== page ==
Your resume’s sole purpose is to get you an interview. For that reason, it should be treated as a marketing brochure designed to sell a product: you.
This is advice given by Richard S. Reed, president of Career Moves, a North Palm Beach, FL, firm specializing in career-transition coaching for individuals and outplacement services for organizations. During his 40 years in business, he’s seen lots of resumes, especially while holding posts as the European director of personnel for American Express and as personnel advisor to the start-up of the European Bank for Reconstruction and Development.
Reed said technology professionals often use outdated, multipage resume models that don’t adequately sell their skills.
“No one gets a job because of a resume, but millions of people never get in the door for an interview because their resumes are so bad,” he said. “Poor resumes fail to [give] the employer [an answer to the question], ‘What can this person do for me?’”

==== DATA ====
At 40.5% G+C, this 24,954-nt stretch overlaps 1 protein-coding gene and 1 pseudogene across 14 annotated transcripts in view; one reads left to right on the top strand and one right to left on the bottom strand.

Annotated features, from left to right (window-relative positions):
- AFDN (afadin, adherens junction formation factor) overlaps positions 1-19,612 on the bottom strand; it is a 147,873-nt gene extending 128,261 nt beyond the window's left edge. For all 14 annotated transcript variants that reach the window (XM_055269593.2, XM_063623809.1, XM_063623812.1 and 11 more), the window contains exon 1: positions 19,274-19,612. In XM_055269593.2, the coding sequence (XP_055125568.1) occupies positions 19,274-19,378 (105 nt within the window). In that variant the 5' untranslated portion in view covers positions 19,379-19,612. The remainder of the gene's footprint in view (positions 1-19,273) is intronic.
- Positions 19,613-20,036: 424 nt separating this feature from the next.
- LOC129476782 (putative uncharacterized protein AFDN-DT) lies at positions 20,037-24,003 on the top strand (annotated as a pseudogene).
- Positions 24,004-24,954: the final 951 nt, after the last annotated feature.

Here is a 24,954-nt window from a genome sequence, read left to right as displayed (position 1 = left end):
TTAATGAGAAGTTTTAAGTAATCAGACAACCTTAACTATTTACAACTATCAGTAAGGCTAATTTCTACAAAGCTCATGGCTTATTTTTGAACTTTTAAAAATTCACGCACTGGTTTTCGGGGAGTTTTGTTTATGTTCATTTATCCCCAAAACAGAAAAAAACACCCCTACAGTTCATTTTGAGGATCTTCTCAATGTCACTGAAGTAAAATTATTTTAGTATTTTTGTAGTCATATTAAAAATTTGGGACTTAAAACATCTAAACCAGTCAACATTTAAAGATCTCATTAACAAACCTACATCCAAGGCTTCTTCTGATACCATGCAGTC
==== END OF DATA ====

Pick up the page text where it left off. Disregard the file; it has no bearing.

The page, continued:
As an IT consultant or independent contractor, your resume has its own special mission: to get you that next project or a foot in the door of that hot consulting firm where you’ve been clamoring to get an interview.
We’re offering Reed’s list of resume do's and don’ts, tailored especially for the IT professional who works on short-term assignments. We’re also including three sample resumes collected from our contributing writers and TechRepublic members. We believe that these stand out as some of the best for presenting career history, skills, certifications, and especially results—all in easy-to-read, attractive formats. Download the list and the resumes now!